Over the years, the pension fund has also radically changed the way it invests in alternatives. It first started building a portfolio of alternative investment funds two decades ago, part of which still exists. “But we wanted to gradually become owners of the companies and projects we invest in, so today we own real estate companies, timberland and infrastructure,” Bernengo says.
“We have chosen four strategic areas: private equity, real estate, infrastructure and timberland. We have looked at private debt, and have come across some interesting opportunities, but it is not part of our core allocation.”
Overall, 78% of the alternative portfolio consists of directly-owned assets. He adds: “Investors have been allocating to alternatives for many years, for good reasons, and mostly enjoyed good performances. As a result of that, are certain markets becoming overcrowded or overpriced now? Absolutely. That is a general assessment, but as investors we focus on our own alternative assets and their performance and we are committed to our allocation.”
Last year, AP3’s alternative investments returned 8.9%, mainly thanks to investments in infrastructure and timberland.
The CIO office team manages a hedge fund portfolio and cross-asset overlays, investing in equities, currencies or fixed income.
Like many CIOs, Bernengo is reluctant to express clear-cut views about the path of inflation, rates and growth. However, he says: “You have to look at the question both through a structural lens and a cyclical lens. Structurally, there are many signs to suggest that the era of low inflation that we had over the past three decades or so is over. There will be a floor to inflation and rates, due to factors such as nearshoring and the green transition.”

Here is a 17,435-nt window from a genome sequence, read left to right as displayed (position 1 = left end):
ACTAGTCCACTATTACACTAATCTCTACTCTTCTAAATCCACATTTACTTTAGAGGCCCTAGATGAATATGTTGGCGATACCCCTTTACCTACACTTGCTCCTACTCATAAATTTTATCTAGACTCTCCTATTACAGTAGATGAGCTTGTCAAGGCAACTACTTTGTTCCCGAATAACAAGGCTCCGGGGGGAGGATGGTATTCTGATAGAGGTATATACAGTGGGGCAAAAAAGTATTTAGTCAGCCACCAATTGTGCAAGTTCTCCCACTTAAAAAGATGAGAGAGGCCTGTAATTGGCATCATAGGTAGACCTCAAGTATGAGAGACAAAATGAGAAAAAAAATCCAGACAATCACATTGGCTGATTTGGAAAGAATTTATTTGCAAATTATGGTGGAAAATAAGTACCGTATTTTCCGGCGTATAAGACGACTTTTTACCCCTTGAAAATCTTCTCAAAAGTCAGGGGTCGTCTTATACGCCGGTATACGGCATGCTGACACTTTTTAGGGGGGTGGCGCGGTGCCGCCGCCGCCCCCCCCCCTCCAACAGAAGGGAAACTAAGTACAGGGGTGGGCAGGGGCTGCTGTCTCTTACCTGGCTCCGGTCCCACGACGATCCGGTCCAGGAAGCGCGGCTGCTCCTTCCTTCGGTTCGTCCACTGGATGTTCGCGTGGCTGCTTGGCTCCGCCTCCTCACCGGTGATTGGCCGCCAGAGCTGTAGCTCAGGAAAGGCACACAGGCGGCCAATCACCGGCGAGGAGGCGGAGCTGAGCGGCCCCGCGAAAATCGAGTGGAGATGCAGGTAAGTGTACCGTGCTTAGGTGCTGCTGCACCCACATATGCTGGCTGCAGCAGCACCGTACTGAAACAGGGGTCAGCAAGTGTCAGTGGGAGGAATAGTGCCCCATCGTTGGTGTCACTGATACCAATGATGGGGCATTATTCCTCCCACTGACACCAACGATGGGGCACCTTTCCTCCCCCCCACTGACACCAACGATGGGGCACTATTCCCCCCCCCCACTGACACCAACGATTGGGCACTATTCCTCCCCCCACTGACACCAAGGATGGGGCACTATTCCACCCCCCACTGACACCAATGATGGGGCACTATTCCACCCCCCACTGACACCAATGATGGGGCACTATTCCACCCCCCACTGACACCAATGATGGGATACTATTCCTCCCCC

“But for investors like us, identifying the cyclical peaks and troughs does matter, because it can give us a sense of where we may be in the cycle. Headline inflation may have turned, but core inflation is stickier, as expected. Markets are still pricing in a decline in interest rates quite soon.
“However, unless we have a large financial accident, such as the episodes that we saw in the UK or in the US, I do not see any reason why central banks should start to cut rates soon. This probably means we will see more volatility in the medium term, as markets realise that central banks are not about to cut rates,” he adds.
Views of this kind are used to implement tactical positions or deviations from the strategic benchmark. “This is another way in which we add value,” says Bernengo.